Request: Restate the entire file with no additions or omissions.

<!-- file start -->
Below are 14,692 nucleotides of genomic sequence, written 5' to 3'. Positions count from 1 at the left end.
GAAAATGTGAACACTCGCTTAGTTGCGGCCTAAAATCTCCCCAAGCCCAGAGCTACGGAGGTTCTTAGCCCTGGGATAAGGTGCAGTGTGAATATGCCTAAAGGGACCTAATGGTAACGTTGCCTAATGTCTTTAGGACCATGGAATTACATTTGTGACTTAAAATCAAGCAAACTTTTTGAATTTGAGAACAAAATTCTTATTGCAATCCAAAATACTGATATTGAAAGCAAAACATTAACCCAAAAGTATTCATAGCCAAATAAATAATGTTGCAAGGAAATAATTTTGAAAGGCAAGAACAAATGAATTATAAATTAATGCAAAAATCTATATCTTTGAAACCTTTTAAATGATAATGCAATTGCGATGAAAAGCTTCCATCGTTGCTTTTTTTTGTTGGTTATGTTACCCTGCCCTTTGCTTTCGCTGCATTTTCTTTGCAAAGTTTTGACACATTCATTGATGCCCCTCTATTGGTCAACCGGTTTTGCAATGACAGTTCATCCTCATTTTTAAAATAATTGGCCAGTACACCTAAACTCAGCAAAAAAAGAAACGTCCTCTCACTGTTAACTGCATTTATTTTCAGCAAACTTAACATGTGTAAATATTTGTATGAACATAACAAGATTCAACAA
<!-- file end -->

Below are 14,692 nucleotides of genomic sequence, written 5' to 3'. Positions count from 1 at the left end.
GAAAATGTGAACACTCGCTTAGTTGCGGCCTAAAATCTCCCCAAGCCCAGAGCTACGGAGGTTCTTAGCCCTGGGATAAGGTGCAGTGTGAATATGCCTAAAGGGACCTAATGGTAACGTTGCCTAATGTCTTTAGGACCATGGAATTACATTTGTGACTTAAAATCAAGCAAACTTTTTGAATTTGAGAACAAAATTCTTATTGCAATCCAAAATACTGATATTGAAAGCAAAACATTAACCCAAAAGTATTCATAGCCAAATAAATAATGTTGCAAGGAAATAATTTTGAAAGGCAAGAACAAATGAATTATAAATTAATGCAAAAATCTATATCTTTGAAACCTTTTAAATGATAATGCAATTGCGATGAAAAGCTTCCATCGTTGCTTTTTTTTGTTGGTTATGTTACCCTGCCCTTTGCTTTCGCTGCATTTTCTTTGCAAAGTTTTGACACATTCATTGATGCCCCTCTATTGGTCAACCGGTTTTGCAATGACAGTTCATCCTCATTTTTAAAATAATTGGCCAGTACACCTAAACTCAGCAAAAAAAGAAACGTCCTCTCACTGTTAACTGCATTTATTTTCAGCAAACTTAACATGTGTAAATATTTGTATGAACATAACAAGATTCAACAA